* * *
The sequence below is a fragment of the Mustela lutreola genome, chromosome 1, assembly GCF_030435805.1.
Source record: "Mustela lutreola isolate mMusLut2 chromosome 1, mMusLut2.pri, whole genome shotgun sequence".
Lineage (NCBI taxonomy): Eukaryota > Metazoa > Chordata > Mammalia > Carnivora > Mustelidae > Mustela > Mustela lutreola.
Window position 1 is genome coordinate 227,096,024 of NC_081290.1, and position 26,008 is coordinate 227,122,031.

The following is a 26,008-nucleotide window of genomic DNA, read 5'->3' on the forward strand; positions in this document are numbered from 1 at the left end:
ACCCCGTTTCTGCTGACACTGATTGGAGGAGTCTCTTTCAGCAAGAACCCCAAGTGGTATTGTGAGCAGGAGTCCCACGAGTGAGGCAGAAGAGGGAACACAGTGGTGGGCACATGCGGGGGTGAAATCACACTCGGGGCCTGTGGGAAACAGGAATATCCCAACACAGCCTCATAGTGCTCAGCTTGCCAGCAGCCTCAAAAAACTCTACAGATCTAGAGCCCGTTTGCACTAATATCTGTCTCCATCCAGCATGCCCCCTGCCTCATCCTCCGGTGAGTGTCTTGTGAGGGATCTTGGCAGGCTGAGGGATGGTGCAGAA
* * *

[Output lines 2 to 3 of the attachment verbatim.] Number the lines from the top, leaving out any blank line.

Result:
Source record: "Mustela lutreola isolate mMusLut2 chromosome 1, mMusLut2.pri, whole genome shotgun sequence".
Lineage (NCBI taxonomy): Eukaryota > Metazoa > Chordata > Mammalia > Carnivora > Mustelidae > Mustela > Mustela lutreola.